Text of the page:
Second thing is the government have not fulfilled their obligations. And then the British government has been cutting the block grant. So even if they didn't have this ideological position of trying to get rid of the welfare state they have been cutting the block grant and then you have the ideologically driven attempt to just reduce public service.
AC: But being in government means taking tough decisions - not needing to have your hands held.
GA: Sorry. Nobody's holding our hands – that's a silly thing to say.
AC: But you keep putting the momentum, the pressure back on the two governments to get involved.
GA: No. We want the governments to fulfill their obligations. Charles Flanagan made totally inappropriate remarks the other day as opposed to defending the political institutions and promoting the agreements and working and making sure that the British government delivers - he talked about these two problem parties. And that's driven by electoralism in this state. That's not looking at the need to continue to develop and defend and promote the political process.
Let me come back to this issue: We have a responsibility in government to defend people's rights. So Sinn Féin is not going – and we're very, very clear on this – is not going to be part of simply accepting a diktat from a Tory minister - whether it's in Enda Kenny's cabinet or whether it's in David Cameron's cabinet - and then we're just going to administer that for them.
AC: Did you overrule Martin McGuinness when he wanted to do a deal with Peter Robinson on welfare reform?
GA: No, not at all. At our Ard Fheis ... very clearly – at our Ard Chomhairle ... very, very clearly ... and Martin is well up to this at this as I am - decided that we would explore the possibilities of getting – because our fight isn't with the DUP - our fight's with the Torys in London - trying to get the Tory government - and that battle isn't over yet.
AC: But you didn't overrule Martin McGuinness?
GA: No, not at all. Not at all. Martin McGuinness is my leader in The North. And as I said is about defending the rights of those disadvantaged sections of the community. The other thing is this – just if I may say this: Given the stagnant nature of the economy, and Martin and Peter have done good work in getting inward investment and so on - to take the amount of money out of that is just going to build farther on the economic difficulties.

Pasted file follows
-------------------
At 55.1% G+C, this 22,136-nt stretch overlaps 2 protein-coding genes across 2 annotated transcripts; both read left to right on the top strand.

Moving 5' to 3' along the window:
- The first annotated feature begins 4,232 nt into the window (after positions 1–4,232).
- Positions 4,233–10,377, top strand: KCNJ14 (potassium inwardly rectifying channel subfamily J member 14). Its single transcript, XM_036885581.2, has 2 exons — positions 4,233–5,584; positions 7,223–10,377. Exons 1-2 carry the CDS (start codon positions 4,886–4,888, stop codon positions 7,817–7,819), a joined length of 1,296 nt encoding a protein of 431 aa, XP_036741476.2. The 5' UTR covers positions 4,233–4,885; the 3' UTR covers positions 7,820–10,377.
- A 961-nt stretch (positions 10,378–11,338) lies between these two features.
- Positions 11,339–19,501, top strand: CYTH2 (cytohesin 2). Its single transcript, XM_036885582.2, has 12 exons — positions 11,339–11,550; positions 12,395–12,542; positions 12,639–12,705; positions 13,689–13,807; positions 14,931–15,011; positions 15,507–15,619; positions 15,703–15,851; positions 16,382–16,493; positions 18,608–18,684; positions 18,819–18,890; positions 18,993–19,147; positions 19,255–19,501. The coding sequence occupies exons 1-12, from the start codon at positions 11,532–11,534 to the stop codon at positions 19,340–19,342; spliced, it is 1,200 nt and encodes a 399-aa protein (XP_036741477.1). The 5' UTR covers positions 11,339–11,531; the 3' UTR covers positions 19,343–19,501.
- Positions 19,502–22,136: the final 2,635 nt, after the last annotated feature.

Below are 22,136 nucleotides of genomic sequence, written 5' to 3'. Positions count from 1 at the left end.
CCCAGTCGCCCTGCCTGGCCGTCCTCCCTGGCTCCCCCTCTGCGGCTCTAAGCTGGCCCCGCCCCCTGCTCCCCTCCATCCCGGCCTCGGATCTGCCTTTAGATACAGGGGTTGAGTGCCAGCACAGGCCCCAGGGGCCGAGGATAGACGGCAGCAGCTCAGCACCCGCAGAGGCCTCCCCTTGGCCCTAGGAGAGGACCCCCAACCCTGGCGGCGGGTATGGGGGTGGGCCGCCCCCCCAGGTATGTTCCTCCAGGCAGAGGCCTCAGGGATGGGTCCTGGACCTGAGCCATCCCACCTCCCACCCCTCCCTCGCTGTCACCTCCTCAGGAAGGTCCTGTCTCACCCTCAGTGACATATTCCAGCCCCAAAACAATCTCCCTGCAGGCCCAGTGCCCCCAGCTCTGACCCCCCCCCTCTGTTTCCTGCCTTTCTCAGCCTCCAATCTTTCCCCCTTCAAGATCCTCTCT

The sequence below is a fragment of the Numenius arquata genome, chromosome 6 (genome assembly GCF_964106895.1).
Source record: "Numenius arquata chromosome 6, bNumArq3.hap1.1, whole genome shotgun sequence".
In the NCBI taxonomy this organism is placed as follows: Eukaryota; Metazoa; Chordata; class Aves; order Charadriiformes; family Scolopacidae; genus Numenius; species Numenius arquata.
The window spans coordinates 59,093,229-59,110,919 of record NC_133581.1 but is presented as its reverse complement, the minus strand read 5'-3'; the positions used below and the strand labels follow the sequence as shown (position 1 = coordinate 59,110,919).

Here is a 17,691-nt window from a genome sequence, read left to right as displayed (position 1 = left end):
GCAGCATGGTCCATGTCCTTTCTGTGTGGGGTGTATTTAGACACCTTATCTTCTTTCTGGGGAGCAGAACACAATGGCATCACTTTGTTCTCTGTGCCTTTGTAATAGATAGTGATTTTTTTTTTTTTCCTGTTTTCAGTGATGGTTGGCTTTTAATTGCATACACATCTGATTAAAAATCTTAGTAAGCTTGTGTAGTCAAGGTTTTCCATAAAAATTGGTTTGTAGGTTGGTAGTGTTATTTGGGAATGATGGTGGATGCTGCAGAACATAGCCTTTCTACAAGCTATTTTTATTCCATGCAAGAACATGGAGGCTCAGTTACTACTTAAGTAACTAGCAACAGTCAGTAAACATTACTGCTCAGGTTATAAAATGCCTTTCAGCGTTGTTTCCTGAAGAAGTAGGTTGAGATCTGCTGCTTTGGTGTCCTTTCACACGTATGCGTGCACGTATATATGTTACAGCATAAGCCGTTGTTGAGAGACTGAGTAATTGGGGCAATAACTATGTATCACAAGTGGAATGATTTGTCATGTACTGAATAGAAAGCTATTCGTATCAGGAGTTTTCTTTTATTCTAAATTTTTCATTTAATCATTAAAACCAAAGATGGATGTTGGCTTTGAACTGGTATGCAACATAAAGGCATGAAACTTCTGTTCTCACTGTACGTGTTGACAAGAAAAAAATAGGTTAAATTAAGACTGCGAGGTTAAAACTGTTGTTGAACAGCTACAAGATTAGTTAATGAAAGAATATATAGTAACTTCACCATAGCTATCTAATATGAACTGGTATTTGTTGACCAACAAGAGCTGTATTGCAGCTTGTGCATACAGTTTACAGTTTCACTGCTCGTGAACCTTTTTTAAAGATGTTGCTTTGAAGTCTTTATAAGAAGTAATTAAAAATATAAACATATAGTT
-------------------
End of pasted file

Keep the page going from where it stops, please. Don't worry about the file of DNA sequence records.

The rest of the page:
And secondly, it doesn't recognise the fact that we are very uniquely against a bleak situation internationally. We're very uniquely coming out of a conflict process.
AC: We don't have much time left ... I want to ask you about the Scottish independence referendum which takes place this day next week. Would you like to see a yes vote?
GA: We decided some time ago we wouldn't get involved at all in the Scottish referendum - that's essentially a matter for the people of Scotland to decide.
AC: If it is a yes vote what would it mean for The North?
GA: I think whatever happens now in this referendum – given the scramble by the London establishment to make new promises of increased devolution – whatever happens - whether they vote for independence or whether they don't - they're going to have profound effects on the Union.
And the first big dent in the Union was actually the Good Friday Agreement where Sinn Féin succeeded in getting rid of the government of Ireland Act. Actually – the Union as we know it – and this is what's driving Unionist insecurities – the Union as we know it is over. There's a Union there of course - the British still claim jurisdiction. Our island ...
AC: ... But reading comments by your colleague Conor Murphy he seemed pretty excited at the prospect of a yes vote.
GA: Well, everybody who watches these things will be very intent and interested in the outcome. But our task is on this island, to end the Union in a way which brings the people together - to end partition – and all of these issues we've been discussing - fiscal issues, economic issues, social issues that that becomes a matter for the people of the island to decide.
And if I may just say this just in terms as we face into this new Dáil term: There's a lot of sort of “media love-in” with the new leader of the Labour party. Let's remind your listeners that every single decision taken by this government - from property tax to water charges to cuts in child benefits - a whole range of carers allowances - Joan Burton was part - she took all of these decisions. That wasn't Eamon Gilmore doing that on his own. And every single Labour TD went into the voting lobby and voted for all of those cuts.
AC: Okay. Gerry Adams, President of Sinn Féin, thank you very much. (ends)